Marvel comics on December 27, 1996 filed for bankruptcy. Marvel had sold many properties for potential movie and TV deals that would make money such as Blade, Spider-Man, and The X-Men way cheaper than they should have been sold for, just to stay a float. In 2005, Marvel decided to finally start making their own movies instead of selling their properties, taking out a huge loan based on certain characters performing well at the box office… or they would loose those characters… 2008’s Iron Man btw was not one of those characters in the deal. They were then bought in 2009 by Disney.
11 years after the first movie in the cinematic universe, Captain Marvel comes to theater today, and there are rumors that Marvel may stop producing their own comics. I mention this to point out the fact that during this cinematic growth period, Marvel did not actually make their comics stronger.
X-Men, in the 90’s, was way more popular than Iron Man and all of The Avengers, especially after the super popular Fox Kids cartoon show during 1992-1997. Shortly after Bryan Singer’s first X-Men movie in 2000, Marvel started really cracking down on toys and comics of the things that they had licensed out. X-Men were huge, but no toy line based on the movies. Fantastic Four was hitting theaters and their comic kept suffering and then completely went away. Meanwhile, a lot of characters who were introduced were just now allowed to be Mutants as once they were, they would be owned by FOX and be able to have a movie under them. Marvel REFUSED to help Fox be a success and retain the rights to their properties.
Sam Rami’s 2002’s Spider-Man was also huge, and thankfully Marvel really couldn’t ruin it. Weird stuff did come out though that either killed him or radically changed him in ways the movies wouldn’t go. The Other, Civil War, etc. You can’t have Iron Man be Spider-Man’s best friend with The Iron Spider-Man costume without Iron Man… which they did do in the later Marvel controlled Spider-Man movies.
Meanwhile, Marvel has embraced women and people of color into their comics while alienating some by having them as characters who take on the mantle of already established characters. Oh, and they made Iceman sort of gay and made Ms. Marvel Captain Marvel and not wear a leotard anymore at the same time.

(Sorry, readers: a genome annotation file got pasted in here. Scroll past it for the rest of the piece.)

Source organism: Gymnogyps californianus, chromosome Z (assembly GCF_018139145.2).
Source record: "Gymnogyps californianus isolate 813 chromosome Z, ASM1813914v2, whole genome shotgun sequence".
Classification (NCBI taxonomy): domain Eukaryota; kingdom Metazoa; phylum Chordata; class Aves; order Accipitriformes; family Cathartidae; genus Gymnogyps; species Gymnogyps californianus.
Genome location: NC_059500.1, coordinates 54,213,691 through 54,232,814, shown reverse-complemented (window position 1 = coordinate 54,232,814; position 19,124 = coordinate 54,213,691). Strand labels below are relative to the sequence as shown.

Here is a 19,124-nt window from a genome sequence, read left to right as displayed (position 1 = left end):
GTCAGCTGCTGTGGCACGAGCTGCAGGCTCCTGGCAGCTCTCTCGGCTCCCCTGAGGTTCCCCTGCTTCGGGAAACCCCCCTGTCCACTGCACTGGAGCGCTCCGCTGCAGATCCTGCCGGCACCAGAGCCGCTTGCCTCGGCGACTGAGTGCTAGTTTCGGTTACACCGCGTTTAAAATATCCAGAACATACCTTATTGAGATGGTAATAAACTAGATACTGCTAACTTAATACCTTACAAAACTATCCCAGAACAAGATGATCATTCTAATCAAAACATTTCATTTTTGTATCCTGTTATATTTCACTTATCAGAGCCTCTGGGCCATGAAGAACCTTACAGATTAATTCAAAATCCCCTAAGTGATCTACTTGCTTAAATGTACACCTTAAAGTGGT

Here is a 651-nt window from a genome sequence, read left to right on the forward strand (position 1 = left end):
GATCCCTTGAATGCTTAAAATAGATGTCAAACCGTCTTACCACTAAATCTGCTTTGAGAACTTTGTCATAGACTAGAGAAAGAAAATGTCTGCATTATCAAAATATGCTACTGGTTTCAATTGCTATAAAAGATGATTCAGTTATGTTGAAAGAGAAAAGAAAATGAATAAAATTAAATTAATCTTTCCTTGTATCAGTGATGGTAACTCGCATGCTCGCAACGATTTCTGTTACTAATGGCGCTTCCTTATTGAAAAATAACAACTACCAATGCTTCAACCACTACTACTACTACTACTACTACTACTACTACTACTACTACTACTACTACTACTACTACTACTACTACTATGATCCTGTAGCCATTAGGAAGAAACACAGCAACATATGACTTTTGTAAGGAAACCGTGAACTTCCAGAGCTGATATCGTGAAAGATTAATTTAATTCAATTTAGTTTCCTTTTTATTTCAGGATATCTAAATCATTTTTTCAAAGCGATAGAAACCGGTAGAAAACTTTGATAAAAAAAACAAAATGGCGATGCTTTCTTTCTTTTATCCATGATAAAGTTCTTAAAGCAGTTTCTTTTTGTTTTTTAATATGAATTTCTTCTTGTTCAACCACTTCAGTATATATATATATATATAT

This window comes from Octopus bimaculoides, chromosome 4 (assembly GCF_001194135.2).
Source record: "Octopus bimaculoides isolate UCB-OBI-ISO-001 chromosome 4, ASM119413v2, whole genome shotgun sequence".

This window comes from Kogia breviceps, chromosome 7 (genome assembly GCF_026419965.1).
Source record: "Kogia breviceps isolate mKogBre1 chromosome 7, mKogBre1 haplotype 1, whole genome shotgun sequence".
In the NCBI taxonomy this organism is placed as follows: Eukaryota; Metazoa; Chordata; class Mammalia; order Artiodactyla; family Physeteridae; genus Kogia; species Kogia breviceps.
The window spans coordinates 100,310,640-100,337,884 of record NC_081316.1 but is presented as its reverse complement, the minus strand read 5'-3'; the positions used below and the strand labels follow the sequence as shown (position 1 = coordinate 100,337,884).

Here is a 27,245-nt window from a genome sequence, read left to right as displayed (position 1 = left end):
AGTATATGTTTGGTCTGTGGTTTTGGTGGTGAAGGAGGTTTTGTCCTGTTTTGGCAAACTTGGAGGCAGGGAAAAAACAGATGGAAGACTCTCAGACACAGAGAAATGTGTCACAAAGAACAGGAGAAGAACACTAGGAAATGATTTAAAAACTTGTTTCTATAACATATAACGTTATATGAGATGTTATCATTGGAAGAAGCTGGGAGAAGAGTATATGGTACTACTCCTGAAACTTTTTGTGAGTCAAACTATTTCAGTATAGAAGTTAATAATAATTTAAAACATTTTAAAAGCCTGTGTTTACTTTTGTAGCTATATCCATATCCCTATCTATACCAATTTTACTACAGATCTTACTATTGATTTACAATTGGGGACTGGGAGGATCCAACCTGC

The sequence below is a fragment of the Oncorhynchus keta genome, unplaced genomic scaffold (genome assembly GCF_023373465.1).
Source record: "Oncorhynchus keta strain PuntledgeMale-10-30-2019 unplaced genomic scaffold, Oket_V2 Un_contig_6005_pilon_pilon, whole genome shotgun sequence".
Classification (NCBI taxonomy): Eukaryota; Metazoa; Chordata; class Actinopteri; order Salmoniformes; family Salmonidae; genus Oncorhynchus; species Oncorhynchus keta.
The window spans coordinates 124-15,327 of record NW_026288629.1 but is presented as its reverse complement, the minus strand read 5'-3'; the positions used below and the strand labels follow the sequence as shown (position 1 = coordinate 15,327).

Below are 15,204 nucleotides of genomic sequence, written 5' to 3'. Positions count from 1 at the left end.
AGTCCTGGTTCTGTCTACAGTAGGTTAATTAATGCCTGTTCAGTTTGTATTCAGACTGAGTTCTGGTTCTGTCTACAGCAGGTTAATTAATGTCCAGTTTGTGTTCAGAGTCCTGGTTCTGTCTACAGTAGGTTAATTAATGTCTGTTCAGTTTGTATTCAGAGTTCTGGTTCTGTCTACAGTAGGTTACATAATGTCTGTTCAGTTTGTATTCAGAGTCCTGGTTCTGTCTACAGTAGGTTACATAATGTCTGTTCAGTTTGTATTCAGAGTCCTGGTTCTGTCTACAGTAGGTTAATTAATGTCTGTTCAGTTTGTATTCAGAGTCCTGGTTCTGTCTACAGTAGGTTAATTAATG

Marvel tried many gimmicks, such as bringing over Japanese talent because anime and manga were popular, as well as continuing to do all of their major events such as Civil War, Secret Invasion, etc… which might be good graphic novels, but who wants to buy every comic to read one story? That, on top of already having people who were against jumping into comics because they felt that they needed to know at least the last 15 years of comic history just to jump into a #1… which there were many #1’s every month… somehow.
This all brings me to my main point… Why would anyone want to read a Marvel comic, coming off of The Marvel Cinematic Universe? Unlike the popular and mostly faithful X-Men cartoon of the 1990’s, what they see doesn’t actually look or feel like what is in the comics. When they changed things in the comics, I do not know if many people came over to read the comics, but I do know that it alienated people who had been their loyal fans… and that really sucks.
So no, the current trend of changing characters such as Blink from Exiles from being Asian into being Black, or having a new Korean Hulk isn’t what caused Marvel Comics to be in this state, nor is it constantly pushing the Ms. Marvel into being the feminist icon she was never originally designed to be… but it all might be the final nail in the coffin that Marvel, and to some extent the main stream comic industry at large, has built for themselves since the end of the 90’s and the start of the 2000’s.